Developmental considerations with children and young people

Search this resource

In addition to understanding the injury, impairments and impacts described above, brain injury specialist rehabilitation with children and young people also needs to consider:

  • a child or young person’s developmental stages and challenges
  • family-centred care
  • life transitions for children and young people
  • transition to decision-making for adolescents and young people and the practice implications of these perspectives.

There are many developmental stages and milestones from birth to adulthood.

For example milestones for babies relate to the baby’s ability to move, see, hear, communicate and interact with others. There are physical, motor, cognitive, language and social milestones for each age group from babies to adults.

The development and functioning of the brain are some of the essential ingredients for meeting milestones.

‘Formerly, it was a widely-held, but unsubstantiated belief that children were wonderfully resilient and could bounce back even after a severe brain injury and that in general, the prognosis for functional recovery of previously-learned skills is better the younger the child is when the injury is acquired.

‘However, more recent research suggests that younger children are just as, or perhaps even more, vulnerable to the effects of brain injury than people who are injured in later childhood. Moreover, the prognosis for acquiring new skills is worse the younger the child is at the time of the brain injury.

‘Children's brains are still undergoing significant development. While most brain maturation occurs in the early years, birth through age 5, five peak maturation periods in normally developing children have been identified. These peaks occur at approximately 3-5 years, 8-10 years, 14-15 years, 17-19 years, and 21-22 years.’14

After brain injury, these maturation peaks may be significantly affected depending on the age of the child, the type of brain injury and the region of the brain affected.

Exposure to experience and to more formal learning through education allows neural pathways to develop new connections throughout young adulthood.

If damage to the brain occurs at any time during brain development in childhood and adolescence, then the normally occurring neuronal growth may be disrupted impacting on the child’s development of skills and slow the pace of their development over time.

Family-centred care is an approach to healthcare that provides an expanded and enhanced view of how care should be provided to individual clients in the context of the strengths and needs of their families.23 Family-centred care is viewed as critically important in providing healthcare to children, especially those with serious medical conditions.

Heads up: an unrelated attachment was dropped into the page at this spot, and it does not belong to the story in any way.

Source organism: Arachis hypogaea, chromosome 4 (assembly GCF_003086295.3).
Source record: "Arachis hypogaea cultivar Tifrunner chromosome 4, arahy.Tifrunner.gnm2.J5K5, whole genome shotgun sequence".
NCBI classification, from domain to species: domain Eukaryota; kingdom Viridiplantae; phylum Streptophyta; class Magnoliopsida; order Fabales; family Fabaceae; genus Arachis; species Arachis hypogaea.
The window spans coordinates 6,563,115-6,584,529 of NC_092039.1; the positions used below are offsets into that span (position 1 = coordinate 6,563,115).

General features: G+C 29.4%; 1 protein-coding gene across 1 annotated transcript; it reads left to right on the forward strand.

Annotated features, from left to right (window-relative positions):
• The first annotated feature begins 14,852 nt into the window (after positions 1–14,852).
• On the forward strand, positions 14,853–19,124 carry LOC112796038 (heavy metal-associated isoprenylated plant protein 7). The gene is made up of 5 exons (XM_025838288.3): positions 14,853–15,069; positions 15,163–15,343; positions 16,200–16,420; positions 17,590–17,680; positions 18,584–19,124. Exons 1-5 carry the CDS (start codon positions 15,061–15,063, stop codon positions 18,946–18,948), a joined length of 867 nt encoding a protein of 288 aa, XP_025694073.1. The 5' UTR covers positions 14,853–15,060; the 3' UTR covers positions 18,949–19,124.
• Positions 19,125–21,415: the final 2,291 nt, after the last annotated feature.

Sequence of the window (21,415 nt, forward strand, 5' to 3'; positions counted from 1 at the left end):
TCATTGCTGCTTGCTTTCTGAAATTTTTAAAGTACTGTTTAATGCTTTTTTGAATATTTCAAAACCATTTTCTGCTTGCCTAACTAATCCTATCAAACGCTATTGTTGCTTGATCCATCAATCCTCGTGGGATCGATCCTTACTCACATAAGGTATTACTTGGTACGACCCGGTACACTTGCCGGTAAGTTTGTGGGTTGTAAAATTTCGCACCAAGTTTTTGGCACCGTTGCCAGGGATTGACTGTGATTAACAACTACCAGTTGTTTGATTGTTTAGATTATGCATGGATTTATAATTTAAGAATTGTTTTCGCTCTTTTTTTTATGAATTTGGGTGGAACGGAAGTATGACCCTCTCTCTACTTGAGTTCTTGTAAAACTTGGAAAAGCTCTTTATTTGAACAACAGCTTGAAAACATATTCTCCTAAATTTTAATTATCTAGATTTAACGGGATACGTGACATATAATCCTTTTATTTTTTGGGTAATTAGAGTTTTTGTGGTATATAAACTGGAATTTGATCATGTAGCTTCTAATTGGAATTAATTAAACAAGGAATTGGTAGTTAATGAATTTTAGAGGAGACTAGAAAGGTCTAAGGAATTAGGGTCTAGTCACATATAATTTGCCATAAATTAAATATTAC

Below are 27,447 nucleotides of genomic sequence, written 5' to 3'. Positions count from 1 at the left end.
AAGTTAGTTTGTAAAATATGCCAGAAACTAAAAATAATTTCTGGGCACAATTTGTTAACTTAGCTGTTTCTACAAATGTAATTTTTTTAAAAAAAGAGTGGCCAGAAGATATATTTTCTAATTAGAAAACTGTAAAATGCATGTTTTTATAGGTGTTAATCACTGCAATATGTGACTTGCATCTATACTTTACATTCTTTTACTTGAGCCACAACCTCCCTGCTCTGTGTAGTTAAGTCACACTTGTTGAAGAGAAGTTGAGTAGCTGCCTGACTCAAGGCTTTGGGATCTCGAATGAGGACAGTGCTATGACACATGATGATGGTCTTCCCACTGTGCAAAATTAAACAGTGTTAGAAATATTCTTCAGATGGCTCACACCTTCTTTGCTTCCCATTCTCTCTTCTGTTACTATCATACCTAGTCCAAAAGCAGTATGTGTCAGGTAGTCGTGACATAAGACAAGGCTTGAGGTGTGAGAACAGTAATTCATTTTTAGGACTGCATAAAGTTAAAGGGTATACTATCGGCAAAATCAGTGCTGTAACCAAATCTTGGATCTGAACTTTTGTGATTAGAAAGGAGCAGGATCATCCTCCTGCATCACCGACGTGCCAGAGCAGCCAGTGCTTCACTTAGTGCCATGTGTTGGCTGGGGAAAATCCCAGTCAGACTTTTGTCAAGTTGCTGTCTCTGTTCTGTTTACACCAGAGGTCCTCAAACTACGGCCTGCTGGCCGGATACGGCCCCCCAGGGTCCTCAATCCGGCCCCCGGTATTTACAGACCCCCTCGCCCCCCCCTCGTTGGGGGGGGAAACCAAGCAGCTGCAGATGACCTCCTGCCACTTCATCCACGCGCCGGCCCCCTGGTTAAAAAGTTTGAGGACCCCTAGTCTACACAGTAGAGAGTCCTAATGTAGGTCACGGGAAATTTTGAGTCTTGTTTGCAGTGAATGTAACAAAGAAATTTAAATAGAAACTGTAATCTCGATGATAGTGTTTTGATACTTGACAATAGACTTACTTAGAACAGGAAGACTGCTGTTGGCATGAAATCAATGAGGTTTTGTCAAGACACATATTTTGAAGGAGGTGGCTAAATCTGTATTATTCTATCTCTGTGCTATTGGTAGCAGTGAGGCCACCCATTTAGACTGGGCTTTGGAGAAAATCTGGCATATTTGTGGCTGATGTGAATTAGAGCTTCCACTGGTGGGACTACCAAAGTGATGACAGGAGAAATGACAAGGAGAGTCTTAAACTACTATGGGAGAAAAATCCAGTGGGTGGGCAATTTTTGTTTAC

In the family-centred care of children, the client and his or her family members are fully involved with healthcare providers to make informed decisions about the healthcare and support services the child and family receive. In addition, in a family-centred approach to healthcare, all aspects of the structure and process of care are oriented towards supporting and involving the family in the care experience with the goal of improving quality and other important outcomes, including psychosocial outcomes, clinical outcomes, resource distribution, and patient and family satisfaction.23

Children and young people having brain injury specialist rehabilitation may also move through life transitions including one or more of the following:

  • from hospital to home
  • from pre-school to home
  • from primary school to secondary school
  • from secondary school to further studies
  • from secondary school to work.

Each of these life transitions comes with its own challenges and may require appropriate interventions if the child or young person has a brain injury.

Transition is defined as ‘the purposeful planned movement of adolescents and young adults with chronic physical and medical conditions from child-centred to adult oriented health care systems’.41

Some adolescents and young people in brain injury specialist rehabilitation will transition from child-centred to adult oriented healthcare systems.

Ensuring a seamless transfer and transition from children’s to adult healthcare services is necessary to achieve improved health outcomes for young people. Good seamless transfer and transition from children’s to adult healthcare services can lead to:

  • better functional outcomes such as increased adherence, improved self-management and knowledge of their condition and improved wellbeing
  • better access to appropriate health services for young people with a chronic condition
  • improved morbidity and mortality rates
  • a reduction in avoidable hospital admissions.

Everyone involved has a part to play to effectively transition adolescents and young people from child-centred to adult oriented healthcare systems.

  • The young person – by identifying and working on areas of their life where they could gain further independence.
  • Families – by helping them to identify areas that they may need some help with and encouraging them to make decisions by offering choices in a number of areas of their life.
  • Clinicians – by being open, transparent and collaborating. Also being willingly to work together with the young person and gradually increase their responsibility for their decisions
  • Case manager – helping the young person with goal setting, advising on possible services, educating the young person and their family about the transition process and helping the young person become more independent.
Back to top